LOGIN or JOIN
information for global expats



Foreign Exchange for Expats in India

Submitted: August 2013

India’s official currency is the Indian rupee (INR). The symbols “₹” and “Rs” are also used. The Reserve Bank of India (RBI) is responsible for monetary policy.

The Indian rupee is also accepted in Nepal and Bhutan alongside their respective national currencies.

Exchange rate regime

The rupee is not subject to a currency peg. However, the RBI frequently intervenes on the foreign exchange market. Therefore, the rupee is close to a managed floating exchange rate.

The purpose of RBI interventions on the currency market is primarily to curb speculation and to reduce volatility. Accordingly, India does not target a specific exchange rate, at least officially.

Exchange rate trends

Over the long run, the Indian rupee persistently depreciates. This is largely due to structural high inflation rates and comparatively high money supply expansions.

To preserve the real value of their savings, expatriates must:

Don’t be blurred by long-term rupee depreciation, as this is just a fall in the nominal exchange rate. Instead, you are more concerned with the real exchange rate.

Example

Mike is a British citizen and he plans to move to India in January 2024.

In January 2021, the GBP/INR exchange rate is 150 and Mike decides to transfer £30,000 into India. He immediately opens an Indian 3-year term savings account (at 13%) to invest the proceeds. Back home, UK savings accounts offer no more than 2%.

In January 2024, the rupee has fallen hard and the GBP/INR exchange rate is 200. Mike wonders if he should have parked his funds in the UK instead of transferring money to India early. We test below the two following scenarios:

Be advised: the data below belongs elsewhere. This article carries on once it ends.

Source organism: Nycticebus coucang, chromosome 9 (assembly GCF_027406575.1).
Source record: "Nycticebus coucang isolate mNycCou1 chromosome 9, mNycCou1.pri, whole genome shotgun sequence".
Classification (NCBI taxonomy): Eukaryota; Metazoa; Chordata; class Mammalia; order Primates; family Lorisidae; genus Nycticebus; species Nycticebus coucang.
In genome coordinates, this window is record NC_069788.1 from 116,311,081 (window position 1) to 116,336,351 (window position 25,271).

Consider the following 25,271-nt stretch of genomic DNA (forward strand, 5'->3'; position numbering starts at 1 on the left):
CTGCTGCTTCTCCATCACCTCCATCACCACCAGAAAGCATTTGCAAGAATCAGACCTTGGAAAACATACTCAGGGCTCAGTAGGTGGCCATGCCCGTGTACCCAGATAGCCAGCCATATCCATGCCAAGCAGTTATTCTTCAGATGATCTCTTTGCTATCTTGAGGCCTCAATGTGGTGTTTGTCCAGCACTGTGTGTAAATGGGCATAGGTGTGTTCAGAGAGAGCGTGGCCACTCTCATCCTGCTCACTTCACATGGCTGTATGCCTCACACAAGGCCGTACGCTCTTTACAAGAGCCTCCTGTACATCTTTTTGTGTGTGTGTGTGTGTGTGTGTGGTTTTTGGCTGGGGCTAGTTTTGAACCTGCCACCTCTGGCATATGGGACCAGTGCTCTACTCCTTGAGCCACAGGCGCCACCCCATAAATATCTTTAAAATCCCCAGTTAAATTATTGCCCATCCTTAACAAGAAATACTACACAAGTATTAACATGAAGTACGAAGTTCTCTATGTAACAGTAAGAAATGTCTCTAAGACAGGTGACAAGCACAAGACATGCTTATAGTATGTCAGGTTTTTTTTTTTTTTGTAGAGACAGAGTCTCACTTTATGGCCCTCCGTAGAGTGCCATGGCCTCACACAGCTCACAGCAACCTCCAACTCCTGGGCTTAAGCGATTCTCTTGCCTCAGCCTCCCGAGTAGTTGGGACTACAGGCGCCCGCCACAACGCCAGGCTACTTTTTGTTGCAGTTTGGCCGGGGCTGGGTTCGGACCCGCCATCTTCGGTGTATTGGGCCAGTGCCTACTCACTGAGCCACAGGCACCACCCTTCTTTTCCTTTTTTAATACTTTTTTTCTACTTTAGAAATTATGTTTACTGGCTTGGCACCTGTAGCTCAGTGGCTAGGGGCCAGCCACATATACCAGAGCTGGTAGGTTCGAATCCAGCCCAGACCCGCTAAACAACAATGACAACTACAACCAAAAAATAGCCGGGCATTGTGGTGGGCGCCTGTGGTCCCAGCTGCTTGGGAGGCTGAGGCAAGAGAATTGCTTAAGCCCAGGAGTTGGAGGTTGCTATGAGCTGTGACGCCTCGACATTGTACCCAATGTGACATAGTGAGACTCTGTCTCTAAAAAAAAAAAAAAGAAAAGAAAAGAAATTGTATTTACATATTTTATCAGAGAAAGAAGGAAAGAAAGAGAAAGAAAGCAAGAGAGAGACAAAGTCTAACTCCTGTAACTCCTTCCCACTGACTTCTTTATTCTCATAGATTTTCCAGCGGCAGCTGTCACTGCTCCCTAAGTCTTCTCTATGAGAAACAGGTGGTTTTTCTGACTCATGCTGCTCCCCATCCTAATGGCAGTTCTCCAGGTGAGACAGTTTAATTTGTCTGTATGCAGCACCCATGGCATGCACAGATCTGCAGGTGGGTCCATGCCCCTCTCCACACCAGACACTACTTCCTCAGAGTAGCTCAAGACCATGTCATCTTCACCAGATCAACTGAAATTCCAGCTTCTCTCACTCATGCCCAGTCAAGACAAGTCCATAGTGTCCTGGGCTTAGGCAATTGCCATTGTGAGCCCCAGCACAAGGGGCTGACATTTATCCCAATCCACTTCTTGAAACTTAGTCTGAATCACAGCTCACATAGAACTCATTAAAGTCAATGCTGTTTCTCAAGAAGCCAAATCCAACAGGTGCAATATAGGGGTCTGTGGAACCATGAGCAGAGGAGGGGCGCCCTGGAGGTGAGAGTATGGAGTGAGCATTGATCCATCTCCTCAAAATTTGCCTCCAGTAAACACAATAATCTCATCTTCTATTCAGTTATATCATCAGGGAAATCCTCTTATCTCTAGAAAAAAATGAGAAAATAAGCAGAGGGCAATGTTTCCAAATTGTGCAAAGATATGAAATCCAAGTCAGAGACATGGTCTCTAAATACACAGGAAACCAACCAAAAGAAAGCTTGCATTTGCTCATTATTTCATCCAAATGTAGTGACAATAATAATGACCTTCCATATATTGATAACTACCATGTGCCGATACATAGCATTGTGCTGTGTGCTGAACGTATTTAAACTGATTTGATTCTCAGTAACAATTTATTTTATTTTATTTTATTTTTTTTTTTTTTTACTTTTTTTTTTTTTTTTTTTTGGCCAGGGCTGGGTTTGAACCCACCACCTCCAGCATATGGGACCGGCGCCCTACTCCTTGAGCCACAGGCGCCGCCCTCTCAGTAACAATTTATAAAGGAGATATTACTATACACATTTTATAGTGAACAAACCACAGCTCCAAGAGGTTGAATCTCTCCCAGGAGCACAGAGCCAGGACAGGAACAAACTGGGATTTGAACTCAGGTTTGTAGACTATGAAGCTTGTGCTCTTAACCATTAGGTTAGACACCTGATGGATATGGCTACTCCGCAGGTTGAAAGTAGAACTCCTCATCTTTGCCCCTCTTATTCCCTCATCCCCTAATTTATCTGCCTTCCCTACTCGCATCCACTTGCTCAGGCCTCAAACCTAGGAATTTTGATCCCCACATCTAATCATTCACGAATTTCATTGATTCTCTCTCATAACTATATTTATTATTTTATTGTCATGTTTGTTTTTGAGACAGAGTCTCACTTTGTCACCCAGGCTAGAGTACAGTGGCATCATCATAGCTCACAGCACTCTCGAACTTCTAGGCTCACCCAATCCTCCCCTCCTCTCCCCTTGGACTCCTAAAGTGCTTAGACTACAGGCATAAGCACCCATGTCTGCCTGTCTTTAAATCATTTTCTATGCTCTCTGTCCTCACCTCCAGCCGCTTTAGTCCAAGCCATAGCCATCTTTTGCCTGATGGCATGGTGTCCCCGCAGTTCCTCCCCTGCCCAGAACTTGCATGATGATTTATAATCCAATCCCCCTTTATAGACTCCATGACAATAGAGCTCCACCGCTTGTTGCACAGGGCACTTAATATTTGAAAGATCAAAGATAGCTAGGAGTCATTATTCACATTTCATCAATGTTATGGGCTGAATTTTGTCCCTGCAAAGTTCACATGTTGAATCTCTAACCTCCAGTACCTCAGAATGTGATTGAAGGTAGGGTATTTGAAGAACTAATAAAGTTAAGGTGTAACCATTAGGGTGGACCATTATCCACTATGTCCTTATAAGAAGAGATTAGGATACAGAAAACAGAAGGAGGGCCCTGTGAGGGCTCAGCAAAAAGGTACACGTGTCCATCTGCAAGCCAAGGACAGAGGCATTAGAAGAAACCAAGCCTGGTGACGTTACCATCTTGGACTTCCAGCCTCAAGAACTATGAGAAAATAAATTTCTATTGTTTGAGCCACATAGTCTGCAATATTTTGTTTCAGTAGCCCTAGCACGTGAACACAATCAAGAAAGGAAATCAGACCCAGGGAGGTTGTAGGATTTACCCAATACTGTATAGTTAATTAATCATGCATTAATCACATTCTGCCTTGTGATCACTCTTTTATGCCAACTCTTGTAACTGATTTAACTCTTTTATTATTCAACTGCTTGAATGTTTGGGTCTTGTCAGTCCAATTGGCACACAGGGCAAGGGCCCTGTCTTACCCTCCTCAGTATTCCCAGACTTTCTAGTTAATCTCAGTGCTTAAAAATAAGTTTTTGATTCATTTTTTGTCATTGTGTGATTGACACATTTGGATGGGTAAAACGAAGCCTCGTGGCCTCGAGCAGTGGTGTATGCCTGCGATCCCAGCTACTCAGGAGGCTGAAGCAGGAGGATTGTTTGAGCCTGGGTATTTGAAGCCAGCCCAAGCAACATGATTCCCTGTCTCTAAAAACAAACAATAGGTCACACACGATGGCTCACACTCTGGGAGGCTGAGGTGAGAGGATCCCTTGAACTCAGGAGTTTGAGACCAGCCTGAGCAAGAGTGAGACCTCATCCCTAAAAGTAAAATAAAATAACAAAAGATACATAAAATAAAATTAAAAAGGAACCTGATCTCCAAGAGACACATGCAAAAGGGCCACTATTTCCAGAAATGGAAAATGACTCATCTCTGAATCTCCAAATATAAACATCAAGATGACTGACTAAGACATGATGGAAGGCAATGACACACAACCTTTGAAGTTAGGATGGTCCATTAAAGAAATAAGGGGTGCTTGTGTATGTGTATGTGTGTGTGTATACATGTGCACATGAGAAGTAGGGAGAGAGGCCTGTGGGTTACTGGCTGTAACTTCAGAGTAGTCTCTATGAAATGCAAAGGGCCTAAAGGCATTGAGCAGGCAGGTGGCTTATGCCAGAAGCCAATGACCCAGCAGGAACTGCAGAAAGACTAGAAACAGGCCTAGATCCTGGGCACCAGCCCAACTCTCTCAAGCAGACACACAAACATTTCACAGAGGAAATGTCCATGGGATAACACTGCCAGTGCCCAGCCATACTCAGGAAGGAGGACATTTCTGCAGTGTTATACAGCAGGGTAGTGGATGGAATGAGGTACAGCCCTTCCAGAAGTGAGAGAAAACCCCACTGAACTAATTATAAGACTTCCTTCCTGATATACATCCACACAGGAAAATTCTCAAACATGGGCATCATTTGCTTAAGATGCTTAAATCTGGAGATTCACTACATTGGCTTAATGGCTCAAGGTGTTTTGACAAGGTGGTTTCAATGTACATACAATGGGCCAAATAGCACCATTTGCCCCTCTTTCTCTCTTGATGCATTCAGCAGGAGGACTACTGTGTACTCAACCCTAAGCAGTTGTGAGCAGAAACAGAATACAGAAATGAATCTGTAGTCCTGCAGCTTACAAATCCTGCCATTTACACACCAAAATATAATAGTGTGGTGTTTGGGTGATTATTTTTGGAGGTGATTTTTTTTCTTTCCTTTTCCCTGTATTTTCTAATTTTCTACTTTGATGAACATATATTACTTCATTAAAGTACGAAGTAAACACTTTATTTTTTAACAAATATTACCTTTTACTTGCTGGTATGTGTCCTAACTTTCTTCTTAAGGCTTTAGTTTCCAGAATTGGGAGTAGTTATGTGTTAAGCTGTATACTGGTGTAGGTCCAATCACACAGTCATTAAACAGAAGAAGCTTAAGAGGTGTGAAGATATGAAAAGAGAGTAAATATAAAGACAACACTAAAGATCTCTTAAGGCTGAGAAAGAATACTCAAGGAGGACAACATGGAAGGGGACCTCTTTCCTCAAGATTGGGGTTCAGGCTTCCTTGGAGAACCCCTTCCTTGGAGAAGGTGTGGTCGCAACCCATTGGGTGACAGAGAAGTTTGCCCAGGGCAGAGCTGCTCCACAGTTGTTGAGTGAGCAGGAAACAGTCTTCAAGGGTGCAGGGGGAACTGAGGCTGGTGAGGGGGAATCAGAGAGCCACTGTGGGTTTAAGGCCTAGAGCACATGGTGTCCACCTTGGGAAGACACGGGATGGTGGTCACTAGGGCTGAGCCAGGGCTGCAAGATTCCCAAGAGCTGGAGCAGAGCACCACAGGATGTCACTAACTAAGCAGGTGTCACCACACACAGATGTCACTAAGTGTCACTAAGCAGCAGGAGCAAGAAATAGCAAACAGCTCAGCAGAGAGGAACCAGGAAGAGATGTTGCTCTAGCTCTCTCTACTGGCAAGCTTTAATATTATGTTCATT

Mike keeps his GBP

Mike converts his GBP into INR

Initial funds (in 2021)

£30,000

₹45,00,000

Interest paid

£1,836

₹19,93,037

Value on January 2024

£31,836

₹64,93,037

Conversion into INR at ₹200 for each £1

₹62,77,200

N/A

Despite the large Indian rupee depreciation (or sterling appreciation), Mike was better off converting his GBP three years in advance.

The example above is for illustrative purposes only, and is designed to show you the fictitious side of rupee depreciations. In fact, real-life situations from an expat perspective may involve many other variables, and this may require professional advice. See Wealth Management for Expats in India.

Exchange rate adjustments

As indicated above, India may have structurally large inflation differentials with your home country. Thus, you must make adjustments to ascertain a real exchange rate. There is no set way of doing this, but this is typically achieved by adjusting the exchange rate for inflation. Alternatively, you can adjust the exchange rate for money supply.

Here is an illustrative example:

Example

Matt is a US citizen, and he is planning to use his US dollars to buy an Indian item worth ₹500 in year 1. He wonders if he should wait for year 2 and save money in the meantime.